This year Selkirk Amateur Operatic Society very kindly gifted us with some complimentary tickets for their production of 'Annie'.
Every year 'Annie' has remained as one of the top five most performed musicals in the UK, along with other classics such as 'Guys & Dolls' and 'Oliver!'.
It's hard to really pinpoint what makes a musical so popular - in the office we all have our own favourites (mine's A Funny Thing Happened On The Way To The Forum!) however dealing with enquiries on a daily basis means we do see see patterns and trends that emerge over the years. If you visit our historical timeline on our website you can even see what the top musicals were for each decade. However, 'Annie' has always been slightly different as despite what the trends are for that year, 'Annie' has consistently remained within the top five most performed musicals.
Seeing Selkirk perform 'Annie' made it clear why the musical is so popular. Simply, it's a real 'feel good' musical with plenty of great musical numbers, a likeable lead character, and plenty of funny moments - even the 'bad guys' are, in their own way, endearing.
A huge bonus comes from the fact that there are also enough roles for a much larger cast - many of Selkirk's ensemble had a chance to portray their own characters at various points of the show instead of just being relegated to a few dance steps and chorus vocals at the back of the stage.
Whilst watching Selkirk, many individual performances stood out to me - Ian Wilson who played Radio Host Bert Healy had managed to capture that distinctively American smooth radio voice perfectly ('Oxident! Because you're never fully dressed without a smile!') and the dancers were well rehearsed, handling their routines with ease and keeping in sync with each other and the beat. Freya Hoppe and Ellen McFadzen both stood out as being particularly confident and comfortable on stage. Freya is a talented dancer who is able to maintain a beaming smile throughout the show - after months of rehearsals I'm sure she must have been feeling tired however she still looked fresh & like she was having the time of her life. Meanwhile Ellen had a real stage presence and had made a real effort with her hairstyle and makeup, which fitted the era perfectly & had been applied well.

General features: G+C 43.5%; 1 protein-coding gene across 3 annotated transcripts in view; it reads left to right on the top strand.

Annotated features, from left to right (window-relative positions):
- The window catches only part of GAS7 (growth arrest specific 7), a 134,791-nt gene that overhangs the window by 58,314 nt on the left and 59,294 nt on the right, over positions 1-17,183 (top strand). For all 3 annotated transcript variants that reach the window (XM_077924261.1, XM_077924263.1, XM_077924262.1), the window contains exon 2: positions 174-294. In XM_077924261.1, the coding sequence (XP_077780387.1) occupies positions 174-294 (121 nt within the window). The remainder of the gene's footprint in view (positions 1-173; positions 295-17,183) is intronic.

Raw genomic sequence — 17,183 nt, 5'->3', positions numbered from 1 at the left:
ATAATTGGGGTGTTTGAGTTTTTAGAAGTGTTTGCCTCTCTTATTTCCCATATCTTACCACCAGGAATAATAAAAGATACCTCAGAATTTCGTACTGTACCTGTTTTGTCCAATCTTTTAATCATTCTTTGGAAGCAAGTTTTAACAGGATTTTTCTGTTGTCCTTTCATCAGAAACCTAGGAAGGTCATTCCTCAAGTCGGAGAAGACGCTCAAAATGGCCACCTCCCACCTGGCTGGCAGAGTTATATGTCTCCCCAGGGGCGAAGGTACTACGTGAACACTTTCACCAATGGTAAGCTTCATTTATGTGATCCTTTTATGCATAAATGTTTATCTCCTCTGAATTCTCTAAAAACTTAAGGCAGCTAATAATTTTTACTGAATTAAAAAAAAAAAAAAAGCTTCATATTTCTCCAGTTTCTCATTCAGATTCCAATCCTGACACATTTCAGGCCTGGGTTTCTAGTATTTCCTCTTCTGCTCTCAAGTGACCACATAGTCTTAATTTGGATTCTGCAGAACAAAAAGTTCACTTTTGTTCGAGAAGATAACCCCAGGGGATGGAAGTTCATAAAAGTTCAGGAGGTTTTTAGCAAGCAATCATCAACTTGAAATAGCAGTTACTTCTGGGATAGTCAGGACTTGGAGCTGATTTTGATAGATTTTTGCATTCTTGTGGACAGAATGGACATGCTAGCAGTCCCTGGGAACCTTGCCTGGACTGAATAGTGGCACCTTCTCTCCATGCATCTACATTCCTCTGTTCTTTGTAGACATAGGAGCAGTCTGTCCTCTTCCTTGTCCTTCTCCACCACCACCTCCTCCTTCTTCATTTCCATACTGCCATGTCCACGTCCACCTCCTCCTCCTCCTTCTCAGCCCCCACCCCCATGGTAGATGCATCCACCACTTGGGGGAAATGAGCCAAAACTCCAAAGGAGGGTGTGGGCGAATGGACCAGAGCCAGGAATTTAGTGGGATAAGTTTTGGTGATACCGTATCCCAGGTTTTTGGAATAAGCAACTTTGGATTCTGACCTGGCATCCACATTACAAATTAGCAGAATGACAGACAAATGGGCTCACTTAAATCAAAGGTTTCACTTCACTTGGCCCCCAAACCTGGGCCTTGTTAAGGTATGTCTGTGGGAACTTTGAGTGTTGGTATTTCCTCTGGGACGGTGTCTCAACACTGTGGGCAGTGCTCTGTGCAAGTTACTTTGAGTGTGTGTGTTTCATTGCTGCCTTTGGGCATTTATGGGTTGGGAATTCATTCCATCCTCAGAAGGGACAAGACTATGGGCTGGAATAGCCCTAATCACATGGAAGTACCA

A topic that Ewan from Utopia Costumes has touched on in his columns for NODA Today has been the importance of styling makeup & hair for the right era for the show. Every now and again we do still see examples of modern fringes, tans and makeup looks up on stage, whilst they undoubtedly make the person look great they're not always a look that is right for the era, or the character - imagine the Matchmaker from 'Fiddler on the Roof' appearing with bright red lipstick & a sideswept fringe. Not only is it fun to try a new look from a bygone era but when hair is properly styled and the right makeup applied then it can really pull a costume and the whole look of a show together. It can even have that psychological effect of helping you become your character as you go through the application - however, this is probably a blog for another time!